For the base
125g butter
1½dl sugar
1 egg
2½dl plain flour
1dl potato flour
½tsp baking powder

For the filling
600g cream cheese
1½dl sugar
1tbs vanilla sugar
3 eggs
1dl double cream
1dl corn starch
5dl berries of your choice (I usually use raspberries and blueberries!)

I. Whisk the butter and the sugar into a foam and add the egg. Mix the dry ingredients together, and add into the foam through a sieve. Mix until smooth.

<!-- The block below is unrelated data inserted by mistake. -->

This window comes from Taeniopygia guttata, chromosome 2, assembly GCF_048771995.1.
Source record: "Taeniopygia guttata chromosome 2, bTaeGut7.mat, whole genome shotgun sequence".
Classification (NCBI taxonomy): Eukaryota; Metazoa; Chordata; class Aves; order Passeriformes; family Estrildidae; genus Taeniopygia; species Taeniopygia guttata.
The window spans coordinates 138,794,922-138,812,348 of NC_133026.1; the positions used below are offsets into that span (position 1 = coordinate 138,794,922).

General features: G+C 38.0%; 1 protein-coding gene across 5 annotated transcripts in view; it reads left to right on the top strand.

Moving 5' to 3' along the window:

II. Cover the bottom of a springform pan with greaseproof paper and butter the edges. Pat the dough into the pan.

III. Add the sugar and the vanilla sugar into the cream cheese. Add eggs, cream, corn starch, and mix until smooth. Carefully mix the berries into the mixture. Pour onto the dough inside the pan.

IV. Bake in a 175°C oven, on a lower level, for approximately 45 minutes. Turn the oven off and leave the cake inside the oven for 30 more minutes. Let it cool, remove from pan and enjoy!

Sunday, 19 March 2017

"you alone have brought me to bath"